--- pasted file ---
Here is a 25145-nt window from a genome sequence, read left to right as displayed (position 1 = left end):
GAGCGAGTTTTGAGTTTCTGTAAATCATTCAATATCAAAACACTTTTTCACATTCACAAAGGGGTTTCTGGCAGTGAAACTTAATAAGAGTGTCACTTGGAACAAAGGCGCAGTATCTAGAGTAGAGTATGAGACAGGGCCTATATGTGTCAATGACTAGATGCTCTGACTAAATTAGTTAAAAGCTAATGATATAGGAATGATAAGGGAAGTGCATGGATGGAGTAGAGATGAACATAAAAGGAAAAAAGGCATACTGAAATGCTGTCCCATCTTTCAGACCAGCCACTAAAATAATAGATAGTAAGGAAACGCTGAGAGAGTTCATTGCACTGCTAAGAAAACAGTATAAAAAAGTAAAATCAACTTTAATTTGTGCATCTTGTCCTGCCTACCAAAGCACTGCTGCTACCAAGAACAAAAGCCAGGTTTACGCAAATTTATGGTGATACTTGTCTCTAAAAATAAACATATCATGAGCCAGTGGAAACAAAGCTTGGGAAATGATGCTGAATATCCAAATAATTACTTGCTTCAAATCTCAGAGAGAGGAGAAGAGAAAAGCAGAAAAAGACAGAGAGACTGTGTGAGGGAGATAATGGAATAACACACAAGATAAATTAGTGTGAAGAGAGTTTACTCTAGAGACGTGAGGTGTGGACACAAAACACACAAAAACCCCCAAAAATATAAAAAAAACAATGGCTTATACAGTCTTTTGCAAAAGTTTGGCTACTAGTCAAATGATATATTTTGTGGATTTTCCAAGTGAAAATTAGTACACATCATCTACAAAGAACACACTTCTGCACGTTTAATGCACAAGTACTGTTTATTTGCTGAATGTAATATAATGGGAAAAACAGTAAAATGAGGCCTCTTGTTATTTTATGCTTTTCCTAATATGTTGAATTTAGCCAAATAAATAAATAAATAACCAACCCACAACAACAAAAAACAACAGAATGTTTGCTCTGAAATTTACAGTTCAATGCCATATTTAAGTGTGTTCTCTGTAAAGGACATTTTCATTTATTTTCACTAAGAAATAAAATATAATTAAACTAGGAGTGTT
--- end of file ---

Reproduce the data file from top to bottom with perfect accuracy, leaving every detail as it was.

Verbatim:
Here is a 25145-nt window from a genome sequence, read left to right as displayed (position 1 = left end):
GAGCGAGTTTTGAGTTTCTGTAAATCATTCAATATCAAAACACTTTTTCACATTCACAAAGGGGTTTCTGGCAGTGAAACTTAATAAGAGTGTCACTTGGAACAAAGGCGCAGTATCTAGAGTAGAGTATGAGACAGGGCCTATATGTGTCAATGACTAGATGCTCTGACTAAATTAGTTAAAAGCTAATGATATAGGAATGATAAGGGAAGTGCATGGATGGAGTAGAGATGAACATAAAAGGAAAAAAGGCATACTGAAATGCTGTCCCATCTTTCAGACCAGCCACTAAAATAATAGATAGTAAGGAAACGCTGAGAGAGTTCATTGCACTGCTAAGAAAACAGTATAAAAAAGTAAAATCAACTTTAATTTGTGCATCTTGTCCTGCCTACCAAAGCACTGCTGCTACCAAGAACAAAAGCCAGGTTTACGCAAATTTATGGTGATACTTGTCTCTAAAAATAAACATATCATGAGCCAGTGGAAACAAAGCTTGGGAAATGATGCTGAATATCCAAATAATTACTTGCTTCAAATCTCAGAGAGAGGAGAAGAGAAAAGCAGAAAAAGACAGAGAGACTGTGTGAGGGAGATAATGGAATAACACACAAGATAAATTAGTGTGAAGAGAGTTTACTCTAGAGACGTGAGGTGTGGACACAAAACACACAAAAACCCCCAAAAATATAAAAAAAACAATGGCTTATACAGTCTTTTGCAAAAGTTTGGCTACTAGTCAAATGATATATTTTGTGGATTTTCCAAGTGAAAATTAGTACACATCATCTACAAAGAACACACTTCTGCACGTTTAATGCACAAGTACTGTTTATTTGCTGAATGTAATATAATGGGAAAAACAGTAAAATGAGGCCTCTTGTTATTTTATGCTTTTCCTAATATGTTGAATTTAGCCAAATAAATAAATAAATAACCAACCCACAACAACAAAAAACAACAGAATGTTTGCTCTGAAATTTACAGTTCAATGCCATATTTAAGTGTGTTCTCTGTAAAGGACATTTTCATTTATTTTCACTAAGAAATAAAATATAATTAAACTAGGAGTGTT